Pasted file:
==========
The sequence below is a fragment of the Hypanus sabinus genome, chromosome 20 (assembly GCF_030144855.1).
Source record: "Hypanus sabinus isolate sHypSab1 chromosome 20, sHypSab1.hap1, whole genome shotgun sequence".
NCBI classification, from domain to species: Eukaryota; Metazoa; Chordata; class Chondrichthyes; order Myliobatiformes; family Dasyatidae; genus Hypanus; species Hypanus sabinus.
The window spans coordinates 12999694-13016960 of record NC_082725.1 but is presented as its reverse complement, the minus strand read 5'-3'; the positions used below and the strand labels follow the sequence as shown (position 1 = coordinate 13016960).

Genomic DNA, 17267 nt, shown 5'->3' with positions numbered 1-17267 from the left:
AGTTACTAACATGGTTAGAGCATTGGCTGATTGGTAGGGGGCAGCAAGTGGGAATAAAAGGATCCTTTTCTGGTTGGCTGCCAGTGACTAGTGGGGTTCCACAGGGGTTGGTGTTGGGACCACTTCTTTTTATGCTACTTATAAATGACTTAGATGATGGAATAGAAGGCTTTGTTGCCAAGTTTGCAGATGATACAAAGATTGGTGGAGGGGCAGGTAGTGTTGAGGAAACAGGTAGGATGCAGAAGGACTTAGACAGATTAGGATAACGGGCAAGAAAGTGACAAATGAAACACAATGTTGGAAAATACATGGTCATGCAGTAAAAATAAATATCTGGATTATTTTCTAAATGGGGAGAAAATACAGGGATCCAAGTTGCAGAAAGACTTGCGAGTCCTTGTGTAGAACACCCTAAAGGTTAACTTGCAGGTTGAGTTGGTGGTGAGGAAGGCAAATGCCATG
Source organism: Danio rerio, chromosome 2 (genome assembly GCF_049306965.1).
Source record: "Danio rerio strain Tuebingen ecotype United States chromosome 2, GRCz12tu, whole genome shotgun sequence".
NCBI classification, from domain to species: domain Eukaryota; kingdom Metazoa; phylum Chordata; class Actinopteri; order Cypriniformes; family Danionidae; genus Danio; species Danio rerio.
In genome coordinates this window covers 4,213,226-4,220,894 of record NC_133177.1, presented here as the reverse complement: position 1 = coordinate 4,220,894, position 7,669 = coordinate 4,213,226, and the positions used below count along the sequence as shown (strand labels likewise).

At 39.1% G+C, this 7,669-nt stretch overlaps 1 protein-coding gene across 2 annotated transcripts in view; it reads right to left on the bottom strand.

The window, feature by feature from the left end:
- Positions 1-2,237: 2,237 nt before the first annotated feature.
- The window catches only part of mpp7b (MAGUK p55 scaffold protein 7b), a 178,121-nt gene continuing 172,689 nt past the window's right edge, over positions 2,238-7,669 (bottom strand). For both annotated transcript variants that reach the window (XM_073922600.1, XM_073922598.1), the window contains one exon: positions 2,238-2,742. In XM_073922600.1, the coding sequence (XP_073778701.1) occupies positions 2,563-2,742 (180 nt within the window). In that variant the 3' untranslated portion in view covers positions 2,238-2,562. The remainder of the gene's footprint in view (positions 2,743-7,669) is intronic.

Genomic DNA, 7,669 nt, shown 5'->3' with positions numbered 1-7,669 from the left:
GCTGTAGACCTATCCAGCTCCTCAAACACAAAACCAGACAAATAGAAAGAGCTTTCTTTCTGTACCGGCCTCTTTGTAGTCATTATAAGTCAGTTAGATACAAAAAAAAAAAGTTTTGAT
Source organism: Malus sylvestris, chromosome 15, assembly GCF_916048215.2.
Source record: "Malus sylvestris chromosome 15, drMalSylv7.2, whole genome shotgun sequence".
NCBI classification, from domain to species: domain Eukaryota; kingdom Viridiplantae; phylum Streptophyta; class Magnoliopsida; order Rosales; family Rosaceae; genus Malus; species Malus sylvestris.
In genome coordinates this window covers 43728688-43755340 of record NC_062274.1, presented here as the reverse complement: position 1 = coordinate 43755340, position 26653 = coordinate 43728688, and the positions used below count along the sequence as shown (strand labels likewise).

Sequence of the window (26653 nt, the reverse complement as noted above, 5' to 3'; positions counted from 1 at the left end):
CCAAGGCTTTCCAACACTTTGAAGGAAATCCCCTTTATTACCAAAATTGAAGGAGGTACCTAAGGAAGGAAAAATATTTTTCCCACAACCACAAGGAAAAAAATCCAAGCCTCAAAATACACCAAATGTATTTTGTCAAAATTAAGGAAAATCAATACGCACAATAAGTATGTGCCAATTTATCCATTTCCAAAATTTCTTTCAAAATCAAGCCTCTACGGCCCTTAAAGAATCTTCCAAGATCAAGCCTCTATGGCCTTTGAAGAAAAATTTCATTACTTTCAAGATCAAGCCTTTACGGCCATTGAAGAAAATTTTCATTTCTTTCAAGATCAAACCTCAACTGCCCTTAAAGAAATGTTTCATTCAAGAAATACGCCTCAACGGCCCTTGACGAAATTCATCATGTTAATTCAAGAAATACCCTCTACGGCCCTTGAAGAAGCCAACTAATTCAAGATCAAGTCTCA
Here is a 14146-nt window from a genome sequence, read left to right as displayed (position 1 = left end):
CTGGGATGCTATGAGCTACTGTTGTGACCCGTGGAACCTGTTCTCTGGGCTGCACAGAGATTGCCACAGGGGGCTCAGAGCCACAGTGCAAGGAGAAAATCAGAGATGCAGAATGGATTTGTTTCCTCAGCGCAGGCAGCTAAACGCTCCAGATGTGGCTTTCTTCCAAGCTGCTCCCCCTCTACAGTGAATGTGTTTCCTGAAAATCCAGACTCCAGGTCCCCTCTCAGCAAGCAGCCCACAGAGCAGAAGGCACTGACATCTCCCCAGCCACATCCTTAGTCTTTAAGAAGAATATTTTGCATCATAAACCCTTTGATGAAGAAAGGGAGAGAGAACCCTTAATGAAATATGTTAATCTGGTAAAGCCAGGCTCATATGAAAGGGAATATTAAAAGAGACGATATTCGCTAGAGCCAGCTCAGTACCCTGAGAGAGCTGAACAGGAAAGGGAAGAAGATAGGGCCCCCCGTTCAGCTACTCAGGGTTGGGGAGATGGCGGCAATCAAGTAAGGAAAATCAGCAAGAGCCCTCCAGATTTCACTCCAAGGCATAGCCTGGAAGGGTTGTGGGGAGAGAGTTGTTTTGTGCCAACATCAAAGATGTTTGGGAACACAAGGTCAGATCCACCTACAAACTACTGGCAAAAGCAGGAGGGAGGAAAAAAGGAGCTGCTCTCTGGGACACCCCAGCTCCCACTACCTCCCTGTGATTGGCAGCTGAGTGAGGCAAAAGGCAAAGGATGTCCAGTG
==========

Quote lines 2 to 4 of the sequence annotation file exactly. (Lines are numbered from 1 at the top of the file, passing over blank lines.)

Source record: "Hypanus sabinus isolate sHypSab1 chromosome 20, sHypSab1.hap1, whole genome shotgun sequence".
NCBI classification, from domain to species: Eukaryota; Metazoa; Chordata; class Chondrichthyes; order Myliobatiformes; family Dasyatidae; genus Hypanus; species Hypanus sabinus.
The window spans coordinates 12999694-13016960 of record NC_082725.1 but is presented as its reverse complement, the minus strand read 5'-3'; the positions used below and the strand labels follow the sequence as shown (position 1 = coordinate 13016960).